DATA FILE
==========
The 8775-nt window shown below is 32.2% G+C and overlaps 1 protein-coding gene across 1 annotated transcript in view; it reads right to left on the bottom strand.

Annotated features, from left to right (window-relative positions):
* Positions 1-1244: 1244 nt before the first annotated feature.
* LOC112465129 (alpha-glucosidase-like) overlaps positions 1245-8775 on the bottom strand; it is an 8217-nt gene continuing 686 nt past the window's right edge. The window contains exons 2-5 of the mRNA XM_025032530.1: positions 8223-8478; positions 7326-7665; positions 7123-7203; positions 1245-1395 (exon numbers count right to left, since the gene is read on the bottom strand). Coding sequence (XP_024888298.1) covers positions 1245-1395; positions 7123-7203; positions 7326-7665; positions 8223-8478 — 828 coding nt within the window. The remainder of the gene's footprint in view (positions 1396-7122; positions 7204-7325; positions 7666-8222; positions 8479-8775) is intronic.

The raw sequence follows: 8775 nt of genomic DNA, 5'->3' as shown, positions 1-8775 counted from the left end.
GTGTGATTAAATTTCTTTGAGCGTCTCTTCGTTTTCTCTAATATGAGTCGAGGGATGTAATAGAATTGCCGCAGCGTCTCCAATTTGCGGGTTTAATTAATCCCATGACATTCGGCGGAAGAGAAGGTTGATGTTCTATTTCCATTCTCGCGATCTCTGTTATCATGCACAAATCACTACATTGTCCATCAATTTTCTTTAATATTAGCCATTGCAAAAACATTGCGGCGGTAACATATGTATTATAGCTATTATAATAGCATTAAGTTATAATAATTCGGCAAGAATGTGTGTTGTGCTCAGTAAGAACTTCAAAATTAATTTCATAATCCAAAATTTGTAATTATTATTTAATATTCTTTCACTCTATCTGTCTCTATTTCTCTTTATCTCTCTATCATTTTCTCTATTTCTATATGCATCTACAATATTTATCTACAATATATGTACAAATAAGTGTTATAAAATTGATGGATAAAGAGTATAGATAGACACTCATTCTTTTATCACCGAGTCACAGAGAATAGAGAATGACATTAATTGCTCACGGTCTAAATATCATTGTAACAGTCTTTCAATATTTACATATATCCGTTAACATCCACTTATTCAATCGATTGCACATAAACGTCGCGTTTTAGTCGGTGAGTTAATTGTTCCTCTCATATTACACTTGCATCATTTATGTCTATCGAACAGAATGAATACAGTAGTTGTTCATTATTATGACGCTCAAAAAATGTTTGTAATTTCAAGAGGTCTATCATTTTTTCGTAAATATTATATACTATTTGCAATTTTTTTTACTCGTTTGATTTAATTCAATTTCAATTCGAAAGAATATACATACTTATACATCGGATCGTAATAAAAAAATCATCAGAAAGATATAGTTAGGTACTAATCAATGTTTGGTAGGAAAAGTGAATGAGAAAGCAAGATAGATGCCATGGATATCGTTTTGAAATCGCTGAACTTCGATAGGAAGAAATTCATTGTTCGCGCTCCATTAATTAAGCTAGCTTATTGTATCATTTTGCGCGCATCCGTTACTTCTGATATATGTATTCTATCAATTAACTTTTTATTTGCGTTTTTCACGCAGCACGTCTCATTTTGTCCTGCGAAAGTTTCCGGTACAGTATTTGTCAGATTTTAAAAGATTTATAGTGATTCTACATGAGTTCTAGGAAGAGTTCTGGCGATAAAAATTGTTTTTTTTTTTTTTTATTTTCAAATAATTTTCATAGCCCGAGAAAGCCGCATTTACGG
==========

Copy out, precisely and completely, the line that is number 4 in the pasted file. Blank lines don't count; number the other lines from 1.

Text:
* LOC112465129 (alpha-glucosidase-like) overlaps positions 1245-8775 on the bottom strand; it is an 8217-nt gene continuing 686 nt past the window's right edge. The window contains exons 2-5 of the mRNA XM_025032530.1: positions 8223-8478; positions 7326-7665; positions 7123-7203; positions 1245-1395 (exon numbers count right to left, since the gene is read on the bottom strand). Coding sequence (XP_024888298.1) covers positions 1245-1395; positions 7123-7203; positions 7326-7665; positions 8223-8478 — 828 coding nt within the window. The remainder of the gene's footprint in view (positions 1396-7122; positions 7204-7325; positions 7666-8222; positions 8479-8775) is intronic.